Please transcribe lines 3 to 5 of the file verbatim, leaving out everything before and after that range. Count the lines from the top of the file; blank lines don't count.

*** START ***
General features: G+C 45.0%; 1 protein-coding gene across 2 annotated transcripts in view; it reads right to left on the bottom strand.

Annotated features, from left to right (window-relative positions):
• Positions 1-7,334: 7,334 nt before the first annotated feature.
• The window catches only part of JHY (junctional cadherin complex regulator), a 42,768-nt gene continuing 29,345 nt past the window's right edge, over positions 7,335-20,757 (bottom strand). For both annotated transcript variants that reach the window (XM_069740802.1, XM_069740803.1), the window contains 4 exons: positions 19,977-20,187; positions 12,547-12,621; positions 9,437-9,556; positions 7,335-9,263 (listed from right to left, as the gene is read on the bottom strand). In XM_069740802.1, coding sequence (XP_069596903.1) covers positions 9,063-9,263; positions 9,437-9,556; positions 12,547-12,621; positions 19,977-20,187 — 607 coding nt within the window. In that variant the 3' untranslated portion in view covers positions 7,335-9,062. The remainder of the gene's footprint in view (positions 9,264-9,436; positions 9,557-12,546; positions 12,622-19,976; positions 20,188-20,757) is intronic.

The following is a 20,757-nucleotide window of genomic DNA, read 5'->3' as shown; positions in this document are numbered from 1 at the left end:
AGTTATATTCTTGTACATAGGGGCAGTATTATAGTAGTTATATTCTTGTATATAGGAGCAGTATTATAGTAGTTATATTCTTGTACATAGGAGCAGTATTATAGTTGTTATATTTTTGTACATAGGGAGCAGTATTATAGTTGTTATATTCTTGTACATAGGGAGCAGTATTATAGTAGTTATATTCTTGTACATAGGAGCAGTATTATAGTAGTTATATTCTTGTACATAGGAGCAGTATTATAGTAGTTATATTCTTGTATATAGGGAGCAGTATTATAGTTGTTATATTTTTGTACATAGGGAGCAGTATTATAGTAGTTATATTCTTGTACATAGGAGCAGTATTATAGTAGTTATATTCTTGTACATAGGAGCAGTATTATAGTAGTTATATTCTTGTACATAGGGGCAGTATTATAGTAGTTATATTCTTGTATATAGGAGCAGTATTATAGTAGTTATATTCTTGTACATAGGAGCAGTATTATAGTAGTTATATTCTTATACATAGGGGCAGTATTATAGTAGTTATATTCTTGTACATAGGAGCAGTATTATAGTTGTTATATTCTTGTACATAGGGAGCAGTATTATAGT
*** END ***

• Positions 1-7,334: 7,334 nt before the first annotated feature.
• The window catches only part of JHY (junctional cadherin complex regulator), a 42,768-nt gene continuing 29,345 nt past the window's right edge, over positions 7,335-20,757 (bottom strand). For both annotated transcript variants that reach the window (XM_069740802.1, XM_069740803.1), the window contains 4 exons: positions 19,977-20,187; positions 12,547-12,621; positions 9,437-9,556; positions 7,335-9,263 (listed from right to left, as the gene is read on the bottom strand). In XM_069740802.1, coding sequence (XP_069596903.1) covers positions 9,063-9,263; positions 9,437-9,556; positions 12,547-12,621; positions 19,977-20,187 — 607 coding nt within the window. In that variant the 3' untranslated portion in view covers positions 7,335-9,062. The remainder of the gene's footprint in view (positions 9,264-9,436; positions 9,557-12,546; positions 12,622-19,976; positions 20,188-20,757) is intronic.

The following is a 20,757-nucleotide window of genomic DNA, read 5'->3' as shown; positions in this document are numbered from 1 at the left end: